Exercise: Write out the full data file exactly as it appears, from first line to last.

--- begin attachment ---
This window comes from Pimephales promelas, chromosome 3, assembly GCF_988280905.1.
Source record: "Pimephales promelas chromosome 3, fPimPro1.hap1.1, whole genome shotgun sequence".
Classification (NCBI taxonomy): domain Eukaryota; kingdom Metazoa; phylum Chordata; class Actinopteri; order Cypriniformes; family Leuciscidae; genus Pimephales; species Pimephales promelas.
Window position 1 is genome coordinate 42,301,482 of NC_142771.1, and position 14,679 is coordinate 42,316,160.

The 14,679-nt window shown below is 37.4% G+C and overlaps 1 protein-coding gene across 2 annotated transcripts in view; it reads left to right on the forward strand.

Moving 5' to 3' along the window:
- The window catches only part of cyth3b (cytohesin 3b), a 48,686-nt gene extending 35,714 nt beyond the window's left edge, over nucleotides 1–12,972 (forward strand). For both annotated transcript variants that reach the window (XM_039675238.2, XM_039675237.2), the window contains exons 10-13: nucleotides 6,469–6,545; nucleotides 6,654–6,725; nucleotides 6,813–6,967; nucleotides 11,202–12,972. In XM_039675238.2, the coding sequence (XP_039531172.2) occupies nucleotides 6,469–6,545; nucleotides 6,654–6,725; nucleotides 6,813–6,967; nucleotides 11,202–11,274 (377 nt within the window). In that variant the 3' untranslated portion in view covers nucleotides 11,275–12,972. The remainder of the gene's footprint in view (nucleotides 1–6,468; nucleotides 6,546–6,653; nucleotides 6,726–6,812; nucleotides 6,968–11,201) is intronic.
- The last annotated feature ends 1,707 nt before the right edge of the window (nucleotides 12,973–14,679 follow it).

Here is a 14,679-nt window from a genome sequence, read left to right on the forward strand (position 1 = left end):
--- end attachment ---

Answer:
This window comes from Pimephales promelas, chromosome 3, assembly GCF_988280905.1.
Source record: "Pimephales promelas chromosome 3, fPimPro1.hap1.1, whole genome shotgun sequence".
Classification (NCBI taxonomy): domain Eukaryota; kingdom Metazoa; phylum Chordata; class Actinopteri; order Cypriniformes; family Leuciscidae; genus Pimephales; species Pimephales promelas.
Window position 1 is genome coordinate 42,301,482 of NC_142771.1, and position 14,679 is coordinate 42,316,160.

The 14,679-nt window shown below is 37.4% G+C and overlaps 1 protein-coding gene across 2 annotated transcripts in view; it reads left to right on the forward strand.

Moving 5' to 3' along the window:
- The window catches only part of cyth3b (cytohesin 3b), a 48,686-nt gene extending 35,714 nt beyond the window's left edge, over nucleotides 1–12,972 (forward strand). For both annotated transcript variants that reach the window (XM_039675238.2, XM_039675237.2), the window contains exons 10-13: nucleotides 6,469–6,545; nucleotides 6,654–6,725; nucleotides 6,813–6,967; nucleotides 11,202–12,972. In XM_039675238.2, the coding sequence (XP_039531172.2) occupies nucleotides 6,469–6,545; nucleotides 6,654–6,725; nucleotides 6,813–6,967; nucleotides 11,202–11,274 (377 nt within the window). In that variant the 3' untranslated portion in view covers nucleotides 11,275–12,972. The remainder of the gene's footprint in view (nucleotides 1–6,468; nucleotides 6,546–6,653; nucleotides 6,726–6,812; nucleotides 6,968–11,201) is intronic.
- The last annotated feature ends 1,707 nt before the right edge of the window (nucleotides 12,973–14,679 follow it).

Here is a 14,679-nt window from a genome sequence, read left to right on the forward strand (position 1 = left end):